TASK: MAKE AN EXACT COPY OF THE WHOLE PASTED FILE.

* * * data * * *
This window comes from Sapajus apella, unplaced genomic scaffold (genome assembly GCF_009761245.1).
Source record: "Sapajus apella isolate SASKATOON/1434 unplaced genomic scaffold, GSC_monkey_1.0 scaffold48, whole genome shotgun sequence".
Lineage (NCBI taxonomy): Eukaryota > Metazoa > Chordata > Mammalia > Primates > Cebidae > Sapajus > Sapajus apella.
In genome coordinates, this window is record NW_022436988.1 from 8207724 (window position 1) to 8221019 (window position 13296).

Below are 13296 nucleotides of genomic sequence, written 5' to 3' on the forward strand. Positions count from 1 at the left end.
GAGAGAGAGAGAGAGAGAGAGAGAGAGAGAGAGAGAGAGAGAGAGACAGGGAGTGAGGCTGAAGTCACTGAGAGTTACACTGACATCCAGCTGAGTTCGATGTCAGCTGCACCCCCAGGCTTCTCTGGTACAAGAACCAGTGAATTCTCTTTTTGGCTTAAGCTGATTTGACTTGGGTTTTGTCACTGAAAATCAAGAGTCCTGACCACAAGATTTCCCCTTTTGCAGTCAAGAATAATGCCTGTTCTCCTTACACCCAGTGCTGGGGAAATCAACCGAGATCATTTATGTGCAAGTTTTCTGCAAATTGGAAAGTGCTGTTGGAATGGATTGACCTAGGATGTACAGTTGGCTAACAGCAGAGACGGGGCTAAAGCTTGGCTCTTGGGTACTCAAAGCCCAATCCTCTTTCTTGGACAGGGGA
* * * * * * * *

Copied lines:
This window comes from Sapajus apella, unplaced genomic scaffold (genome assembly GCF_009761245.1).
Source record: "Sapajus apella isolate SASKATOON/1434 unplaced genomic scaffold, GSC_monkey_1.0 scaffold48, whole genome shotgun sequence".
Lineage (NCBI taxonomy): Eukaryota > Metazoa > Chordata > Mammalia > Primates > Cebidae > Sapajus > Sapajus apella.
In genome coordinates, this window is record NW_022436988.1 from 8207724 (window position 1) to 8221019 (window position 13296).

Below are 13296 nucleotides of genomic sequence, written 5' to 3' on the forward strand. Positions count from 1 at the left end.
GAGAGAGAGAGAGAGAGAGAGAGAGAGAGAGAGAGAGAGAGAGAGACAGGGAGTGAGGCTGAAGTCACTGAGAGTTACACTGACATCCAGCTGAGTTCGATGTCAGCTGCACCCCCAGGCTTCTCTGGTACAAGAACCAGTGAATTCTCTTTTTGGCTTAAGCTGATTTGACTTGGGTTTTGTCACTGAAAATCAAGAGTCCTGACCACAAGATTTCCCCTTTTGCAGTCAAGAATAATGCCTGTTCTCCTTACACCCAGTGCTGGGGAAATCAACCGAGATCATTTATGTGCAAGTTTTCTGCAAATTGGAAAGTGCTGTTGGAATGGATTGACCTAGGATGTACAGTTGGCTAACAGCAGAGACGGGGCTAAAGCTTGGCTCTTGGGTACTCAAAGCCCAATCCTCTTTCTTGGACAGGGGA